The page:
I Really, Really Wish I Hadn’t Said That

Have you ever opened your mouth to speak and before the words had completely left your lips, realized that you have said something totally ludicrous? Of course you have; we all have.

Is anyone else old enough to remember when President Jimmy Carter was speaking at the funeral of former Vice-President Hubert Horatio Humphrey — and for whatever fluke of the moment — instead called him Hubert Horatio Hornblower, a fiction British Naval officer created by author C. S. Forester?

My most spectacular faux pas — from an old French term that means “screwed up, royally” — recently happened at a Cracker Barrel Restaurant in North Knox County, where I had met with Gary Wade, Chief Justice of the Tennessee Supreme Court and one of his friends for breakfast.

The meeting was ostensibly to discuss a football game played between Powell High School of Knox County and Sevier County High School of Sevier County (of course) in 1963, which Powell, the decided underdog had won.

Wade played in the game and I watched it from the stands, holding hands with a high school sweetheart. I had written about the game a few weeks earlier and the Tennessee Supreme Court Justice and I both agreed it was at least among the most exciting games we had ever witnessed and saw nothing odd about meeting to discuss an athletic contest that happened more than 50 years ago over breakfast.

Having exhausted game talk after a few minutes, the conversation drifted to other subjects. I can’t recall many details of a conversation that happened weeks ago, but part of it had to do with the 2nd Amendment to the U.S. Constitution, because I was venturing the opinion that if the Founding Fathers of this country had written as clearly in our Bill of Rights as Tennessee’s Constitutional framers wrote in their equivalent Section 26 in the Declaration of Rights, it would have avoided a lot of squabbling.

That Section 26 of the Tennessee Declaration of Rights, said: “That the citizens of this state have a right to keep and to bear arms for their common defense; but the Legislature shall have power, by law, to regulate the wearing of arms with a view to prevent crime.” Just imagine if that sentence had been added to the U.S. Constitution’s 2nd Amendment, how different things might have been to day — when it comes to, say mass killings, if weapons were really regulated enough to be kept from the hands of the severely mentally disturbed and criminals.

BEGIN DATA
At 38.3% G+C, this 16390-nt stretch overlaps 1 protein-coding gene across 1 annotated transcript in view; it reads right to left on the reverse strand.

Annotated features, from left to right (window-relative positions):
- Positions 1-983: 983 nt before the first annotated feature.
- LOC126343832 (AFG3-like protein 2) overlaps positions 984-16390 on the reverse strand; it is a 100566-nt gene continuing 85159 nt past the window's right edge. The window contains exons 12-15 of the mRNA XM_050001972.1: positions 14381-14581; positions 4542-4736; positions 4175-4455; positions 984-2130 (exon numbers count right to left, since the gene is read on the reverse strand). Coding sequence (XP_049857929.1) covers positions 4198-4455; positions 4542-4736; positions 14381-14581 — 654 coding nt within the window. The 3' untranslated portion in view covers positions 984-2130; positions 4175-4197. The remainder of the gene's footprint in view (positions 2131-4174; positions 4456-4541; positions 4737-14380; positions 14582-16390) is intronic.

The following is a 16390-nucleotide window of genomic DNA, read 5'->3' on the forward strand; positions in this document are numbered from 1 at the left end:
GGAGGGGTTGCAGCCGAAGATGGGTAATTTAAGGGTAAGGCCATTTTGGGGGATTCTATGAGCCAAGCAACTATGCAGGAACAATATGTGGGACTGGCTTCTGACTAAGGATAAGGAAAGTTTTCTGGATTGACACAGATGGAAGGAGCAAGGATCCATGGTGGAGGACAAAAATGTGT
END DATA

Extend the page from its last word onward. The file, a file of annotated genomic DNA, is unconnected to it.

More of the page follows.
In the heat of the moment, as I was making my point, I blurted out, “Have either of you ever actually read the original Tennessee Constitution?”

The words were out there with no way to turn them into a joke or make them go away. Chief Justice Wade is a merciful and courteous man who may have produced just a flicker of a smile, as I dropped my head and mumbled something along the lines of, “That was a really silly thing for me to ask.”

I don’t know if the judge’s friend was amused or not because my eyes were downcast in shame on my biscuits and gravy. But being the nice man he is, Justice Wade changed the subject — probably back to the football game –and pretended I had not just made an ass of myself.

It was even worse than a television interview 25 years ago during which I was talking to an attractive television news woman about a new adult entertainment ordinance passed by Knox County. She asked what separated an adult oriented film from one that was permissible without a permit.

As I opened my mouth to say something about “gratuitous nudity,” my tongue froze, my mind shut down and I realized could not remember how to pronounce gratuitous. Rather than stopping the way a wise man would have and just rephrasing the answer, I pressed on and came out with a garbled word that sounded something like grat-chew-u-tus nudity.

It was almost as humiliating as asking the Chief Justice of the Tennessee Supreme Court if he had ever read the Tennessee Constitution. I comfort myself by promising never to say anything else without thinking it through — but I know that if I live long enough, I probably will.

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